Ground Breakers: One of the best gold miners on the ASX is en route to the mid-tier
WA focussed Capricorn Metals (ASX:CMM) has been one of the gold sector’s most consistent performers over its short life as a miner.
Look at this chart.
That’s a nice chart. The five-year equivalents of many of its ~$1bn capped peers is chaos:
(The above don’t include the magnificent Emerald Resources (ASX:EMR).)
Consistent share price performance doesn’t tell the whole story, but it does show that CMM continues to execute, regardless of cost inflation and fluctuating precious metals sentiment.
CMM shareholders initially rode out repeated management shuffles, failed takeover bids and a major financial restructuring exercise before construction of the flagship Karlawinda mine, which has performed beautifully since the first gold bar was poured mid 2021.
It produced a record 120,000oz at a low $1208/oz in FY23, which is not far off the feasibility numbers (100,000ozpa @ $1025/oz) released way back in 2017. Incredible.
CMM has similar guidance for FY24, but after partially closing its hedge book the company now enjoys increased exposure to high gold prices.
CMM’s next growth project is the historic Mt Gibson mine in the Murchison, which was mothballed +30 years ago when the gold price fell below US$450/oz.
All going well, development of Mt Gibson puts CMM on a path to >270,000 ounces gold production per annum at lowest Australian industry quartile operating costs, it says.
A series of big drilling programs has now upgraded the initial 2.1Moz resource to 3.24Moz, mostly indicated, which will underpin an update to the 1.45Moz ore reserve estimate later in FY24.
There’s also new underground potential, with deeper holes pulling up a series of hits like 14m @ 12.85g/t from 208m, incl 5m @ 30.38g/t.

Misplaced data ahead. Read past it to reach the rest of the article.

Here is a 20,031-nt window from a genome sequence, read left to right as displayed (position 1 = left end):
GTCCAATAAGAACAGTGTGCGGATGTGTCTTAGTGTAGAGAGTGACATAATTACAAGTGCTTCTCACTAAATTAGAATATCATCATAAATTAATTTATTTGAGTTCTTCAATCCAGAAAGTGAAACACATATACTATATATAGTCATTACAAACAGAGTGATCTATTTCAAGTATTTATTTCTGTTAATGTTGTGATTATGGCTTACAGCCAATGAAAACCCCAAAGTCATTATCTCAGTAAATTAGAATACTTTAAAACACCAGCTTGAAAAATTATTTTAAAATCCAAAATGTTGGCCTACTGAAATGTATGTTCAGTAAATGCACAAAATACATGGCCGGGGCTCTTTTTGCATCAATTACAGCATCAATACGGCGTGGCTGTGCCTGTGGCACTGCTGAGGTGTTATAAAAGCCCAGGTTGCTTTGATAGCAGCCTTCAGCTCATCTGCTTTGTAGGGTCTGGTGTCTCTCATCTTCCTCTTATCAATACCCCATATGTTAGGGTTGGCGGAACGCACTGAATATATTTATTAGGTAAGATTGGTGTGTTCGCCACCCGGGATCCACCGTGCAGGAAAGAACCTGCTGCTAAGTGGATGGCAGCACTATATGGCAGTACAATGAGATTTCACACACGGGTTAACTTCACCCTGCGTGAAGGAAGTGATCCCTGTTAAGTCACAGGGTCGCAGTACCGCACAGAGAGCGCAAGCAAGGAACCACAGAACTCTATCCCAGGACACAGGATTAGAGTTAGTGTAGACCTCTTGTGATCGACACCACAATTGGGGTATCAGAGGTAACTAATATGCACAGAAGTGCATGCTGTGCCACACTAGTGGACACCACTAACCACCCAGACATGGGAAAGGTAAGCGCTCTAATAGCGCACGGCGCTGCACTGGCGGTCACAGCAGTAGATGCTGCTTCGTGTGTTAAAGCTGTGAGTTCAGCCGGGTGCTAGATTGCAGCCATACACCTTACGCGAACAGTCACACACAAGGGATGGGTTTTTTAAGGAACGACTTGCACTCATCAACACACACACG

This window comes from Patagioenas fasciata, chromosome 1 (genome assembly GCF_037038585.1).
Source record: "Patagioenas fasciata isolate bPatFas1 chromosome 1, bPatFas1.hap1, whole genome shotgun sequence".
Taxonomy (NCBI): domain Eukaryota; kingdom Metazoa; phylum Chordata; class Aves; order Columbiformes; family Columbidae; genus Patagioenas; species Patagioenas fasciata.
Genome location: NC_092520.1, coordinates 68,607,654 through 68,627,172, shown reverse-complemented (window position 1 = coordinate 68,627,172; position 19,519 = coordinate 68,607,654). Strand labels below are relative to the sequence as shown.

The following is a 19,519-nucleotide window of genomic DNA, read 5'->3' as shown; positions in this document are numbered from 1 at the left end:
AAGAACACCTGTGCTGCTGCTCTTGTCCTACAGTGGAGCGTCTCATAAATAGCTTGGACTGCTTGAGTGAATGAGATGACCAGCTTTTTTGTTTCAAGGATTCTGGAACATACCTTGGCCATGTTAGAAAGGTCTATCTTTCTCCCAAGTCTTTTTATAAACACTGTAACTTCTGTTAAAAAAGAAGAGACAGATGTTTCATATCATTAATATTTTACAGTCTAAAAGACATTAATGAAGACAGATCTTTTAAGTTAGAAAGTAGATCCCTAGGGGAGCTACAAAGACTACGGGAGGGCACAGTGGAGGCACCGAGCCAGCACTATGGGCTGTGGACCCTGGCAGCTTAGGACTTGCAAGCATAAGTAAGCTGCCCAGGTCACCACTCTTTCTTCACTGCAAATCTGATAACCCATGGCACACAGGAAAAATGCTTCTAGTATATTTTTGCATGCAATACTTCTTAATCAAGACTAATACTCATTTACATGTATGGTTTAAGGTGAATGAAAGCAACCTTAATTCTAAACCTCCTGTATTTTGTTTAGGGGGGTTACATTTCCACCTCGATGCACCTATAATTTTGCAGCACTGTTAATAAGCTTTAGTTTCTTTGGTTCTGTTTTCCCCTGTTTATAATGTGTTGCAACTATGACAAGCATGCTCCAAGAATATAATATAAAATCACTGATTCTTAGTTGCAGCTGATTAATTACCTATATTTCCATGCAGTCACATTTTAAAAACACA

“The increase in the Mt Gibson gold resource to 3.2 million ounces is a fantastic validation of the quality of the project we acquired just over two years ago,” CMM boss Mark Clark says.
“The shallow average depth of the resource and the emergence of strong underground potential gives us confidence that the project will continue to grow.”
The $1.75bn capped stock is now up 1400% over the past five years.
Atlantic Lithium’s (ASX:A11) 350,000tpa Ewoyaa lithium project in Ghana is pencilled in for a 2025 production start, backed by Piedmont Lithium (ASX:PLL) (which will take a 50% stake in the project) and the Minerals Income Investment Fund (MIIF) of Ghana.
Like many of its peers, A11 has become a takeover target.
The company has now outright rejected two recent offers from private South African miner and major shareholder Assore (+25% stake) to purchase the remaining shares in A11 at an offer price of £0.33 per share (A$0.63).
A11 says this offer was not in the best interests of shareholders, “having regard to the near-term producer status of the project, the status of the pending investment from the Minerals Income Investment Fund and the positive near-term outlook for lithium project developers”.
A11 is now raising $7m via placement at 44c/sh (11.9% discount to the 5-day VWAP) to strength the balance sheet “notably in light of recent takeover offers from the company’s largest shareholder, Assore, and to ensure the advancement of project in line with the current development schedule”.
This will keep it flush with cash while it awaits funds from MIIF’s US$32.9m investment, expected in Q1 2024, and the completion of the offtake process in late Q1 2024.
Ewoyaa will cost an estimated US$185 million to build. Piedmont will sole fund the initial US$70 million, and 50% thereafter.
Following MIIF’s investment, A11’s development expenditure requirement for Ewoyaa will be US$38 million.
It is a sea of green at the big end, with the Materials index gaining 2.18% to lunchtime Friday.
Iron ore is near its highest point since February, after sharply rallying on moves by China to boost steel output and infrastructure spending.
The volatile gold price is back above US$2000/oz, dragging precious metals stocks with it.
Heavily shorted PLS is now up ~14% since COB Wednesday.
— Dave O’D (@Supratrade1) December 6, 2023